Nishant Shah is the Dean of Graduate at ArtEZ University of the Arts, The Netherlands and a Visiting Professor at the Centre for Digital Cultures, Leuphana University, Germany. He was the founder of the Centre for Internet and Society, India, and the knowledge partner for the Hivos programme exploring digital technologies, youth, and building democracies. Nishant‘s work is inspired by gender, sexuality and race theories and activism. His interests dovetail humanities, arts, design, policy and computation and he is committed to building infrastructure for public access to knowledge and research.
Sissel Marie Tonn is a Danish artist living in The Hague. She works with multi-media installation, textiles and writing, and her processual approach is driven by a great deal of curiosity and the possibilities of building relationships across fields. Her work revolves around an interest in structures of attention and perception within ecologies undergoing subtle or profound changes. Within this discourse her work explores these environmental (often humanly induced) changes, extending the public debates towards epistemological issues connecting these events to the body and its sensing of presence. She completed a master in Artistic Research at the Royal Academy of Art in The Hague in 2015 and will be a resident at the Jan van Eyck Akademie in Maastricht in 2017.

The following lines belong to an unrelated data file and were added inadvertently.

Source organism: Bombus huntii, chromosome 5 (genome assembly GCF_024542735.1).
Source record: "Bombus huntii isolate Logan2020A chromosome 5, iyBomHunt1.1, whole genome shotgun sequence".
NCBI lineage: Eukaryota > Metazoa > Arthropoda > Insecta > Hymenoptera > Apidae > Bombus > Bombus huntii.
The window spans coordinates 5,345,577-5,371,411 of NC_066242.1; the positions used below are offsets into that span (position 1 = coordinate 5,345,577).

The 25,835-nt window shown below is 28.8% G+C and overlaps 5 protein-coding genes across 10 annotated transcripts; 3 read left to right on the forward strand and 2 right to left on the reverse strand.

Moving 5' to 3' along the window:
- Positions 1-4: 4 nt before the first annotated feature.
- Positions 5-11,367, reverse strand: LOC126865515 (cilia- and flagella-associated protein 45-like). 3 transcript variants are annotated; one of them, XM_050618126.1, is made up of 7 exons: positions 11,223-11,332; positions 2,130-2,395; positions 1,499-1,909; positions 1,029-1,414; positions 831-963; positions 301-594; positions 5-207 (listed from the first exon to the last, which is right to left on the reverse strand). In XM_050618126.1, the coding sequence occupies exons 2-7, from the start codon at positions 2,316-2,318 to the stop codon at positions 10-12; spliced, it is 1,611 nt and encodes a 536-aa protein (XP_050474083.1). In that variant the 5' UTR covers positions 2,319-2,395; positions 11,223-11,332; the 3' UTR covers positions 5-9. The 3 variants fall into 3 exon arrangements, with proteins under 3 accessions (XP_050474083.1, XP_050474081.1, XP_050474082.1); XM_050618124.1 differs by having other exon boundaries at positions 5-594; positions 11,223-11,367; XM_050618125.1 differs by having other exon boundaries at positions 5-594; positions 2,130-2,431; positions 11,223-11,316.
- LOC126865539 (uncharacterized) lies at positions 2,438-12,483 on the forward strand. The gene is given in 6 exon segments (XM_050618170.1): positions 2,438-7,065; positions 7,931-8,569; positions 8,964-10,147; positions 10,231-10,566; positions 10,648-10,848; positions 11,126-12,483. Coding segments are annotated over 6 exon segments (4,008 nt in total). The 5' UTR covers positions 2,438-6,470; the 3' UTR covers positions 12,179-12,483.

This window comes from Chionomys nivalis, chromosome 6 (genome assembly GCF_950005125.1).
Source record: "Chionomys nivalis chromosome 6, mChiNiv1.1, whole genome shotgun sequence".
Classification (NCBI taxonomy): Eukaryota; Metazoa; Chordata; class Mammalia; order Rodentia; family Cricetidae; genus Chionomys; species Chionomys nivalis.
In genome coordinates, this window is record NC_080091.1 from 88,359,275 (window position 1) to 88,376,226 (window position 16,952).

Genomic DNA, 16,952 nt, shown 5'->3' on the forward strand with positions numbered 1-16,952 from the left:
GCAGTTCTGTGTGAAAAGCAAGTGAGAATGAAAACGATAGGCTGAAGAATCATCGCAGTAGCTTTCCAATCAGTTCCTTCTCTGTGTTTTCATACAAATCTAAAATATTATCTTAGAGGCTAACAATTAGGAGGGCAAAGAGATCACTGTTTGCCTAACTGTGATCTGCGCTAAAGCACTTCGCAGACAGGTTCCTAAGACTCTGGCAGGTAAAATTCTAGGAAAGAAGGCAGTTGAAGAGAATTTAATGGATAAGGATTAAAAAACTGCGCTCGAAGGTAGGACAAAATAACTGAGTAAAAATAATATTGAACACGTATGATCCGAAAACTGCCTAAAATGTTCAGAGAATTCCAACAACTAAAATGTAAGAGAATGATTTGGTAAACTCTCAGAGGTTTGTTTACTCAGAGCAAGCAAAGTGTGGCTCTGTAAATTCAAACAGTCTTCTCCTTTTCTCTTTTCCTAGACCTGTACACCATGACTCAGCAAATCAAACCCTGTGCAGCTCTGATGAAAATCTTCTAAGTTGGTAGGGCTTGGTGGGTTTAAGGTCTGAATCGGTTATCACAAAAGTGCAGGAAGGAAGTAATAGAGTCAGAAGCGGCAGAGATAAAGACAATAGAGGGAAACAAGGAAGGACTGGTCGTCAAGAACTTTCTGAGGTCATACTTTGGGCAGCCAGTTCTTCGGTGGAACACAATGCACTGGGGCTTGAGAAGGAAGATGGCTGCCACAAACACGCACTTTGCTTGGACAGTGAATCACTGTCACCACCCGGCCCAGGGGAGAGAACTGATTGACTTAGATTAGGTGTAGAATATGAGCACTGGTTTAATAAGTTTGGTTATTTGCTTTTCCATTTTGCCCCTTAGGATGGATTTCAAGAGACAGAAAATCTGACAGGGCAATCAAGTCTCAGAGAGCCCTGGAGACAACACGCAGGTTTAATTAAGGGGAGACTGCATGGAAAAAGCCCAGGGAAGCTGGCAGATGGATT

Jonathan Reus is an American musician, researcher and curator whose work blends machine aesthetics with free improvisation. His broader research is into instruments and instrumentations, and their potential to bring new insight into knowing the world. Jonathan is associate lecturer of Computing and Coded Culture at the Institute for Culture and Aesthetics of Digital Media in Leuphana University, Lüneburg, where he has created teaching methods for hybrid coursework blending science, mathematics and cultural studies. He is also a lecturer in performative sound art at the ArtEZ academy of art in Arnhem.
From the curators of the Reading Room: Thank you again to Nishant Shah for your insights both in The Reading Room and in this piece! We hope to welcome you both back in Den Haag. And special thanks to all the participants that joined in this gathering.